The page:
Having found a venue, I quickly identified eight people who wanted to take part in the workshops. In order to establish whether the potential participants would benefit from the sessions and to gather essential background information, I spoke to each of them on the telephone before offering them a place. This allowed me to get to know a little about each of them including their current situation and their expectations for the sessions. I was aware that many people with ASC dislike using the telephone, but each of them was willing to speak with me and I hoped that this initial contact made coming to the first session a little easier for them.
I began the first session by drawing participants’ attention to some workshop principles that I had drawn up. These addressed issues including respect for other group members, confidentiality, support available outside of workshops, relationships between group members, and addressing concerns about the workshops. We then went on to identify features and behaviours which are relevant to people with ASC, and participants then considered two of these features in more detail – one which had positive associations, and one which had negative associations. Throughout the workshops, I was keen to look at the positive aspects of ASC as well as any difficulties which may be associated with it. In order to reinforce the point that each person with ASC is unique, participants then worked in pairs to identify at least one difference between them. We ended this session with participants making a note of useful sources of support such as books, groups and websites and I put this information together in a document to be distributed during the next session.
I chose to focus on getting things done at home during the second session partly because I felt that this would be one of the least emotive areas to address. I soon learnt, however, that there is often a strong emotional component involved. It should also be acknowledged that some people with ASC are supremely organised and efficient at home. I included a poignant article from The Guardian as a starting point for this session. It is a letter written by a mother to her son who has Asperger Syndrome, and it describes clearly the way that some people with ASC, whilst being highly competent in some areas, find it very difficult to keep on top of things at home. Having read this, participants shared their strategies for managing at home with the other members of the group. They then followed a series of steps which enabled them to:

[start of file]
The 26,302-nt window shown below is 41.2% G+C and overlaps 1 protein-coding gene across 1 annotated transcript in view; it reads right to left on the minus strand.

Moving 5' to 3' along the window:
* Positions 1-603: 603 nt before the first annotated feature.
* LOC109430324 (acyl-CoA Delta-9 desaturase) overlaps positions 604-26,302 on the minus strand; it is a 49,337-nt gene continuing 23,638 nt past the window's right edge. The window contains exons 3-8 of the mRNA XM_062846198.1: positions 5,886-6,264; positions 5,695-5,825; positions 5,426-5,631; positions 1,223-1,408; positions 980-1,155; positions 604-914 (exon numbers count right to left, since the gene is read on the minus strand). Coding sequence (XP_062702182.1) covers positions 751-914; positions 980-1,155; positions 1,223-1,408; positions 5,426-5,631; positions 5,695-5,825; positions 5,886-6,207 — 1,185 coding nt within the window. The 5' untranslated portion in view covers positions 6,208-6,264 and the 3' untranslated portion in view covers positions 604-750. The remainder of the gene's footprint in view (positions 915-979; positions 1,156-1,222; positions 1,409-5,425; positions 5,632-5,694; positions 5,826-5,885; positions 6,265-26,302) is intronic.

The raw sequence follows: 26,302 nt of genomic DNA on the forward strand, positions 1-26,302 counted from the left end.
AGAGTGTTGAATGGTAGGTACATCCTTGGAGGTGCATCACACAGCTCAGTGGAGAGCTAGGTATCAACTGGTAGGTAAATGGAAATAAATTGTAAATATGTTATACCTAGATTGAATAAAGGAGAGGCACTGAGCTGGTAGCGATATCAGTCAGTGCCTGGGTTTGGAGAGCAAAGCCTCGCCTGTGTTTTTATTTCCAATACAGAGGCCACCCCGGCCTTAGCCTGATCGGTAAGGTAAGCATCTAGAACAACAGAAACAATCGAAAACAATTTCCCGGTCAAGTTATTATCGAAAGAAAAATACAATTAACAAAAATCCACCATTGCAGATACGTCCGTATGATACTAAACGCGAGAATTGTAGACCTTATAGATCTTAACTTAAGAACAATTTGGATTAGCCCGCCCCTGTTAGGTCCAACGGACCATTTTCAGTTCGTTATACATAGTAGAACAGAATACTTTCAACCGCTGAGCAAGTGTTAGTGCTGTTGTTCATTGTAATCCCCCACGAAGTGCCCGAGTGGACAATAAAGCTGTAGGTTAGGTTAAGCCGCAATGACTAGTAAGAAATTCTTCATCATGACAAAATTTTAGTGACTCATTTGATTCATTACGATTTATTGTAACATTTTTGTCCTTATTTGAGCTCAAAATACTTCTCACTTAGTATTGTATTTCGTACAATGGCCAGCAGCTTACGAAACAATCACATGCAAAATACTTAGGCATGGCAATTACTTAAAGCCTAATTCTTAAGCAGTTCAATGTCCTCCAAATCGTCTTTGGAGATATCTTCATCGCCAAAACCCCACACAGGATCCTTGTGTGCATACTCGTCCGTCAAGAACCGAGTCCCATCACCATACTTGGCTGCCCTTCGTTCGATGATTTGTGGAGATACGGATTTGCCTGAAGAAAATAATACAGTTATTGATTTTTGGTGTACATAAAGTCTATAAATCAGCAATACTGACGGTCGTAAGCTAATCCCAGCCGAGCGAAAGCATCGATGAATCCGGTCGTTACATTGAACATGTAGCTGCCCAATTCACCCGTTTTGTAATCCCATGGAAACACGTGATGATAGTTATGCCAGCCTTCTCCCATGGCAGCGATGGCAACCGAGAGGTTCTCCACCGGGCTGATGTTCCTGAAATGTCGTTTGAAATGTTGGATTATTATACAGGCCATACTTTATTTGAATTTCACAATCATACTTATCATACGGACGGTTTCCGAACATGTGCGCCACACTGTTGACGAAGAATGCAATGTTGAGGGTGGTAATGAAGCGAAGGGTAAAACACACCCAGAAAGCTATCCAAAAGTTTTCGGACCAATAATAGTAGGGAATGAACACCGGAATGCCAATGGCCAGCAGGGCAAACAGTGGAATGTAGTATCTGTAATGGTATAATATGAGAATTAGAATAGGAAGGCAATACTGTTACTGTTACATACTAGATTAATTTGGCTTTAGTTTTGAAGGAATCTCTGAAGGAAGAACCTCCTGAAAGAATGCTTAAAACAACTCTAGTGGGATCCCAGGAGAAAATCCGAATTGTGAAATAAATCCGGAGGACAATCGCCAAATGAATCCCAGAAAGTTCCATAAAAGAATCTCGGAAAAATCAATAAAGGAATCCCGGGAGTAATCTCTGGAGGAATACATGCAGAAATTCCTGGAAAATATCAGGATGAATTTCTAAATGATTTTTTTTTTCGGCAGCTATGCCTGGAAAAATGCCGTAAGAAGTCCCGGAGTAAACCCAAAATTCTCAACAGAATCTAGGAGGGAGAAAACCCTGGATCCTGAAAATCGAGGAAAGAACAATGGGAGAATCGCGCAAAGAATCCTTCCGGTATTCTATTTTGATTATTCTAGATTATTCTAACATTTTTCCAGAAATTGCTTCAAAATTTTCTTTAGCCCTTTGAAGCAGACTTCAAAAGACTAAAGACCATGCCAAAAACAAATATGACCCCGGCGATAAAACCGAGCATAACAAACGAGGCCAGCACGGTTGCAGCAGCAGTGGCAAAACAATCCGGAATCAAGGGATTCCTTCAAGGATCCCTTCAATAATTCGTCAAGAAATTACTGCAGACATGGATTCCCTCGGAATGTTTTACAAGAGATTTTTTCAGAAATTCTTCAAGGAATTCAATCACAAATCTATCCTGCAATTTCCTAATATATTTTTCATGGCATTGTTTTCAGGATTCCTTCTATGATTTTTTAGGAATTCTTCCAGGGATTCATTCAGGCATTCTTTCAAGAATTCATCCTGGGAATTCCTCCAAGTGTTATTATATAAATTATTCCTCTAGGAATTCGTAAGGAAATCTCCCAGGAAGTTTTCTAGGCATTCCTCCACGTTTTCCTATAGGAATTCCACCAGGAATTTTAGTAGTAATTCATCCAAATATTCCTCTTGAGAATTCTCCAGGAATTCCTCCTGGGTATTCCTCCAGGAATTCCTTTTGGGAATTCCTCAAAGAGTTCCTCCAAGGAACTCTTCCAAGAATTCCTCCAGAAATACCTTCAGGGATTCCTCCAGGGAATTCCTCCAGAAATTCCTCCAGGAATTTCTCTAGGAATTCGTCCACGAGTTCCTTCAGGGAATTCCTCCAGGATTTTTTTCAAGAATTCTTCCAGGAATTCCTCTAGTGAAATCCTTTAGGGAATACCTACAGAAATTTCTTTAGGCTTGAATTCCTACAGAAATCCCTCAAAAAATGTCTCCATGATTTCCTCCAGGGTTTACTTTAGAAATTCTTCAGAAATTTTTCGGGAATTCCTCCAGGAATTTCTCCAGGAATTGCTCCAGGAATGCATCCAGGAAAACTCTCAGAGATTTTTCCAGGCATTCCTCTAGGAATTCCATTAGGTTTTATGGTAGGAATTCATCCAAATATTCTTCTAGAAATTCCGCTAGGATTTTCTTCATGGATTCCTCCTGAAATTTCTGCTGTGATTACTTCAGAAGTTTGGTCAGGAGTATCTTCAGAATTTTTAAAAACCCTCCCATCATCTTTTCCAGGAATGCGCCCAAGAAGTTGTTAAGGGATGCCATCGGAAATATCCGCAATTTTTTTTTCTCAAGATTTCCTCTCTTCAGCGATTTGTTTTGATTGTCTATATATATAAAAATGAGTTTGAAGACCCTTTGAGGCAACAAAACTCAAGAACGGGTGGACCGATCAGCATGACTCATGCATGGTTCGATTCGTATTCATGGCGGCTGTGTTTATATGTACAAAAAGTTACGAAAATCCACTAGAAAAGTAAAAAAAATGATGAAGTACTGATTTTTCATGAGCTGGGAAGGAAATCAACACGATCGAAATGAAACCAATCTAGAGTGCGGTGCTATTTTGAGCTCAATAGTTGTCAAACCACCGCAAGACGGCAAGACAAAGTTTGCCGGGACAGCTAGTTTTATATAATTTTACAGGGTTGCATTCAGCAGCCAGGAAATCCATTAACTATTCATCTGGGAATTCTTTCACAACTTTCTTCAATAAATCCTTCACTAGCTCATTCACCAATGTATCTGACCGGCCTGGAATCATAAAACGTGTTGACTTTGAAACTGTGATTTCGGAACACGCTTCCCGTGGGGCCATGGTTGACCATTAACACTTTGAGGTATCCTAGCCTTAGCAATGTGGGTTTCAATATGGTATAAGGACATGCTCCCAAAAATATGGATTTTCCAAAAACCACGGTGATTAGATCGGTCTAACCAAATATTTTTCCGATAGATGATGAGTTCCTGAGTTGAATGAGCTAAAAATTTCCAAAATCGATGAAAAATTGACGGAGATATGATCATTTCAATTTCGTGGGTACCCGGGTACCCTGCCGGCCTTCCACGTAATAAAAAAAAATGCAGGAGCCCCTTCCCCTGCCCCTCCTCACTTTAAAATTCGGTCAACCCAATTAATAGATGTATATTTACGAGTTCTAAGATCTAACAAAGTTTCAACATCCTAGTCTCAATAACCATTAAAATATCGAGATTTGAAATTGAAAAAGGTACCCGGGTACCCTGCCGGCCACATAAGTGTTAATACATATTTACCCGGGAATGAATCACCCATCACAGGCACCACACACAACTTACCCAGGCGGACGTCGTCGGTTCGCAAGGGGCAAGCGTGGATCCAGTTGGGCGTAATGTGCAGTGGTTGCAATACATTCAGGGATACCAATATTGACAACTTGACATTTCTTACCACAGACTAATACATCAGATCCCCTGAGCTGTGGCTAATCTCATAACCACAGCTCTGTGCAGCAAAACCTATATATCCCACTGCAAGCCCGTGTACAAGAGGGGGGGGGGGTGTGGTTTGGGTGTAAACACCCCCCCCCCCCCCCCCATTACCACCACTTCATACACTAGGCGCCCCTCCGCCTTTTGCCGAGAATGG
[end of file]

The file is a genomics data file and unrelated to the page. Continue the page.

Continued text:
- Identify any difficulties that they have at home
- Decide which one they would like to address first
- State a goal such as ‘To have appropriate food in the house each day.’
- Identify differences or difficulties that are involved in the problem
- Consider which solutions may be helpful
- Plan their chosen solution
This process was based on the work of Valerie Gaus and as well as providing handouts during each session, I indicated which books I had used for preparation and brought relevant books along for people to look at.